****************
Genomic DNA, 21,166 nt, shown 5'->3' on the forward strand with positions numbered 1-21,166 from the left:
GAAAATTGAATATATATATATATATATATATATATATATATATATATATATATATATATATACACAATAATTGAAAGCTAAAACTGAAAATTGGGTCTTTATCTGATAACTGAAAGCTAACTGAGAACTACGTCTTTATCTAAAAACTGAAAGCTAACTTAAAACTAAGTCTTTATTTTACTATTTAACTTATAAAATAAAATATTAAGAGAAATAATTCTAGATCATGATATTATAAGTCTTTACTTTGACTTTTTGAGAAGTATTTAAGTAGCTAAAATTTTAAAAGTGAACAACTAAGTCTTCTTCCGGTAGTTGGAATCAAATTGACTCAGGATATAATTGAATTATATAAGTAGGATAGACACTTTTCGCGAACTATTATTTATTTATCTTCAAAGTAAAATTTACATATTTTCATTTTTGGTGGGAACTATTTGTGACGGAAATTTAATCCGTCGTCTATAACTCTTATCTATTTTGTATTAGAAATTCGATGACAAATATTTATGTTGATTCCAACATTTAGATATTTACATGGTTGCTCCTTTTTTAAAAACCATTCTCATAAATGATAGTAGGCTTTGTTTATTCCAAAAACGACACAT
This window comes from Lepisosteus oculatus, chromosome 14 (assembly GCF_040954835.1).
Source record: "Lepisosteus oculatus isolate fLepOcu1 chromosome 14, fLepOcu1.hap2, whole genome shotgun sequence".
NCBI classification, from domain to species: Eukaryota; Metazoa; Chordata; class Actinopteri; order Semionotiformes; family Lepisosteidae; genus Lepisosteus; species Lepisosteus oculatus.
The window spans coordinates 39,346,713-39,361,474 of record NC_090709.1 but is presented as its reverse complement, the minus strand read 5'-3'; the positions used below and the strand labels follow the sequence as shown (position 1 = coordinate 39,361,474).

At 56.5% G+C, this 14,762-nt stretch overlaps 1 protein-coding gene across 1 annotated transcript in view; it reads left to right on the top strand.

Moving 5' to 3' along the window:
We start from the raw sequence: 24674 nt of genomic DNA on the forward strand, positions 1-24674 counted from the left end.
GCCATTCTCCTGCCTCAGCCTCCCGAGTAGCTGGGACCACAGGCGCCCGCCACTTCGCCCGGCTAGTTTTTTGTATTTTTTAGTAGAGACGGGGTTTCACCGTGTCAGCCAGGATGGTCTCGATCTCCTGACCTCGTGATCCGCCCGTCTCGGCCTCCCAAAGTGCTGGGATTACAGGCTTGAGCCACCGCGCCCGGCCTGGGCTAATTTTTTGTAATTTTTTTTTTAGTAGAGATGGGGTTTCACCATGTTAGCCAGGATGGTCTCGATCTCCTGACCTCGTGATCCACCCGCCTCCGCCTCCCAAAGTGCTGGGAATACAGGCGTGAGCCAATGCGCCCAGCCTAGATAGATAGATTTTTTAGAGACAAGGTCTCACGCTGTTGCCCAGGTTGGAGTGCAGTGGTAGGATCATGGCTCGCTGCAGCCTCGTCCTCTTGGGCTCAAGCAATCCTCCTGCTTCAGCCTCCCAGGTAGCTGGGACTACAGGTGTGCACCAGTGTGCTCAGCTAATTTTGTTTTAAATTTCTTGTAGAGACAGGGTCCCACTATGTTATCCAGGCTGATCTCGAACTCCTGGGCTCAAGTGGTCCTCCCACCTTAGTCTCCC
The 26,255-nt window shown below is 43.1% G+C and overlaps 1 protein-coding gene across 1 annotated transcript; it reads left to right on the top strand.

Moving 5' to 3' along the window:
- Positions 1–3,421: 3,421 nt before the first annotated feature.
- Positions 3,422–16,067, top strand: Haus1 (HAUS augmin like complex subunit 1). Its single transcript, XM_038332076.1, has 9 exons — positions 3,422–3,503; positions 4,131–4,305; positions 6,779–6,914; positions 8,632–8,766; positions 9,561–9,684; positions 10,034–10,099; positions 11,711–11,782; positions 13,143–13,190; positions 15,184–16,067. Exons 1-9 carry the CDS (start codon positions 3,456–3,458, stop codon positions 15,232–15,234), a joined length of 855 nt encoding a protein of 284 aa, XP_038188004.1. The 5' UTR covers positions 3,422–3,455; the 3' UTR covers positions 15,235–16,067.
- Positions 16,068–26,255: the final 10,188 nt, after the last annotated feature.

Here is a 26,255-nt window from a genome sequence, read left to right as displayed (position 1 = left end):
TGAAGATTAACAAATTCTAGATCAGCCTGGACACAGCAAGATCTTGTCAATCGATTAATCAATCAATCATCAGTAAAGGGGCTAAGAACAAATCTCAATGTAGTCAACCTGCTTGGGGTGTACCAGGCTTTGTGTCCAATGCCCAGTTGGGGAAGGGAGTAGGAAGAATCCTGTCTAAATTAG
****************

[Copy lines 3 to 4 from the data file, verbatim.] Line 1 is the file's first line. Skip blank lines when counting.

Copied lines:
This window comes from Lepisosteus oculatus, chromosome 14 (assembly GCF_040954835.1).
Source record: "Lepisosteus oculatus isolate fLepOcu1 chromosome 14, fLepOcu1.hap2, whole genome shotgun sequence".